Civil Society Agriculture Network (CisaNet) has faulted policy and structural weaknesses, including poor enforcement of minimum farm-gate prices, for the stalled pigeon peas market in the country.
In its July position paper titled Pigeon Pea Marketing Trends in Malawi: What Does the Future Holds for Malawian Pigeon Peas Farmers, CisaNet says overdependence on the export market has demonstrated the weaknesses in the value chain.
Reads the paper in part: “Following the closure of the export market in India, Malawi has been left with little to no market outlets for marketing her pigeon peas.
“Under pressure and out of desperation, smallholder farmers disposed of their commodity at much lower prices than the government recommended price of K320 per kilogramme [kg].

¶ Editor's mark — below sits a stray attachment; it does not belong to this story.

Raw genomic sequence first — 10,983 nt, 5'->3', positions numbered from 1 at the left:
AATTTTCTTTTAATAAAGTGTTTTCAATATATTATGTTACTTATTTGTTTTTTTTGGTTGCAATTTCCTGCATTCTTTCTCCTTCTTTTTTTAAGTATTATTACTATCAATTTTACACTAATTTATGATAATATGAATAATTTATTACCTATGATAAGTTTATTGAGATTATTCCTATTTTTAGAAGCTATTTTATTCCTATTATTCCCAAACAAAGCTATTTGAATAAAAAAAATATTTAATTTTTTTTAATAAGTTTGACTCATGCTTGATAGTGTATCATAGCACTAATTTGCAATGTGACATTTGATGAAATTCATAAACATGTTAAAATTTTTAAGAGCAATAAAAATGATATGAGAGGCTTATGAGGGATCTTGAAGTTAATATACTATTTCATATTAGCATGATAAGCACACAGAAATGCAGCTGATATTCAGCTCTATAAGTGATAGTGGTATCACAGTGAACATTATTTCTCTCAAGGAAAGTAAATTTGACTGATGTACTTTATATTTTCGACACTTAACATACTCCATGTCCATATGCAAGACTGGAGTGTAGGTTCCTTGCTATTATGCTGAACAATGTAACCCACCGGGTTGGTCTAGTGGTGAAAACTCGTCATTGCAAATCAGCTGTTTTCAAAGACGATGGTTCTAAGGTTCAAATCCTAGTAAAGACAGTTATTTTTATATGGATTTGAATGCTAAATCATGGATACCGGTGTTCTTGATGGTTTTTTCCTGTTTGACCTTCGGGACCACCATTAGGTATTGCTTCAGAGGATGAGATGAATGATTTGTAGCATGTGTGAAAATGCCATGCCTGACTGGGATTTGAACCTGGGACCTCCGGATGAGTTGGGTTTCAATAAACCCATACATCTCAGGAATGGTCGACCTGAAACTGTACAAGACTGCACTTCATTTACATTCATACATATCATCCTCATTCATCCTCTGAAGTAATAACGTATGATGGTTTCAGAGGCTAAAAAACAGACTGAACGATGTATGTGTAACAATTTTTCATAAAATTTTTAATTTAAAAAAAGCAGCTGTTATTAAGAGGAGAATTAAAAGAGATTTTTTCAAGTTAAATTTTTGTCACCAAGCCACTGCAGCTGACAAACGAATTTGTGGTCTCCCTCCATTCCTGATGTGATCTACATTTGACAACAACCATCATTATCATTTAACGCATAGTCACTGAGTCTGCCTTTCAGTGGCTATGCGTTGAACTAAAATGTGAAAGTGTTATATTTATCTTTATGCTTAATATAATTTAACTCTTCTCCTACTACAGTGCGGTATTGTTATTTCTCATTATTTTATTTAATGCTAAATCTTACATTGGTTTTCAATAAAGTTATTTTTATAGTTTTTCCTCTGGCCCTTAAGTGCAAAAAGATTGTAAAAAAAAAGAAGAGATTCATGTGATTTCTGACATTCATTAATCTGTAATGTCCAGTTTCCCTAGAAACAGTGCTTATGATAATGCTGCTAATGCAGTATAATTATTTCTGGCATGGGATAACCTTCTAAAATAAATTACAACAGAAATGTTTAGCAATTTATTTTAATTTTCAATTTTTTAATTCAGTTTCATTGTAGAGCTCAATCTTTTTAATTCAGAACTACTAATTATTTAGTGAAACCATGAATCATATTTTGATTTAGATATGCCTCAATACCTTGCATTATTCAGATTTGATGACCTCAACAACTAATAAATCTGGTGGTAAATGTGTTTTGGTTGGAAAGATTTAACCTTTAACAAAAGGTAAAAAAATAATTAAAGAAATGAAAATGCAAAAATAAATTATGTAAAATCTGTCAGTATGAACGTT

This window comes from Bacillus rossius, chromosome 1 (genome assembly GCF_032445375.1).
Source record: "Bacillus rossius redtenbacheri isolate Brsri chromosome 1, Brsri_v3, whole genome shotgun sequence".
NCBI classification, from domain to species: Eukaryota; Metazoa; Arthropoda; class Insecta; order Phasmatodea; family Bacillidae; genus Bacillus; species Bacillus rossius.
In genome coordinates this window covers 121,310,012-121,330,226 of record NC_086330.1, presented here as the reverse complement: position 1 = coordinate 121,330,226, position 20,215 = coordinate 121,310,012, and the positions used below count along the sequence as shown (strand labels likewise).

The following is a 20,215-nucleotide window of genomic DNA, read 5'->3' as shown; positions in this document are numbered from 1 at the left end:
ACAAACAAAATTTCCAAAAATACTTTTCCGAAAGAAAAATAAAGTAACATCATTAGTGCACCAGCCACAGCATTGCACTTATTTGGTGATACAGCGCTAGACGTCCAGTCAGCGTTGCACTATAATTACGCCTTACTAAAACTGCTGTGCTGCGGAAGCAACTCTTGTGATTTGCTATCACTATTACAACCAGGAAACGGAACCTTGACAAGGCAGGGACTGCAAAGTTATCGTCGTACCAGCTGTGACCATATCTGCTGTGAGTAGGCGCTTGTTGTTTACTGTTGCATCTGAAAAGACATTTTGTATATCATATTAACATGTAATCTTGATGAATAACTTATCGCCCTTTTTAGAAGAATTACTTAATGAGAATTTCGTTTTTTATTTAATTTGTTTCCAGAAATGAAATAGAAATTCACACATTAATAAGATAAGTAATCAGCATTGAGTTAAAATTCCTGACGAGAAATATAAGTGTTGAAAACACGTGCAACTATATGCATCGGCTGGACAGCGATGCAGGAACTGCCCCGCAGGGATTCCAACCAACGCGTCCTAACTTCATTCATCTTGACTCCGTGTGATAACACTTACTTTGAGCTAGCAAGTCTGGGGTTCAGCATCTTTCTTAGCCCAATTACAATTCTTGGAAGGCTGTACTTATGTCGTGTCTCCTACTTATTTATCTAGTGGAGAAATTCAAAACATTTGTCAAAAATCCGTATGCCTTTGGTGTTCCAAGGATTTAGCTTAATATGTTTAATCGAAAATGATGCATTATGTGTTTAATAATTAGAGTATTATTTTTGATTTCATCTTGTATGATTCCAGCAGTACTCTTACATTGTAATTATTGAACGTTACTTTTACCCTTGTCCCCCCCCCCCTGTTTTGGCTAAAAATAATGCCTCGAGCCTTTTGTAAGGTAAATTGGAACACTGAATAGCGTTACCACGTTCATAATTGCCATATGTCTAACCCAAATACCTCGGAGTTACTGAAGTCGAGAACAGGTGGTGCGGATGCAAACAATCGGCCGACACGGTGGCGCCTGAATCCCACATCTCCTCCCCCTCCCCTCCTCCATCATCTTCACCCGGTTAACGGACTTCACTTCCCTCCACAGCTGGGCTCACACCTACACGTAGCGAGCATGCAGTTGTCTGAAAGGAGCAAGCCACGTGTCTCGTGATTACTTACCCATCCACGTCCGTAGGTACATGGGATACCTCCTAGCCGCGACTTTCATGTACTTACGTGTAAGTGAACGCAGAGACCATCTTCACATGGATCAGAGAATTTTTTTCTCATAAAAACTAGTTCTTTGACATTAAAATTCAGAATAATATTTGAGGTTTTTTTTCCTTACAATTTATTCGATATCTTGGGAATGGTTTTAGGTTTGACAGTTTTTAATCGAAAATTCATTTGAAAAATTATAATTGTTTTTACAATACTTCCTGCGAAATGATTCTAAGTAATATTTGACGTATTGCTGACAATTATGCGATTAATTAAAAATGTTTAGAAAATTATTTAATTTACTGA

Figures from CisaNet indicate that currently, India remains the largest producer of pigeon peas accounting for around 70 percent of the total global production, followed by Myanmar, Malawi, Kenya and Tanzania.
In the past two seasons, India has allowed imports of pigeon peas in the region of 200 metric tonnes (MT) per year upon signing of a trade agreement with exporting countries. Minister of Industry, Trade and Tourism Salim Bagus said in an interview on Friday that government recognises the challenges with marketing of pigeon peas over the last few years, which it is currently looking into.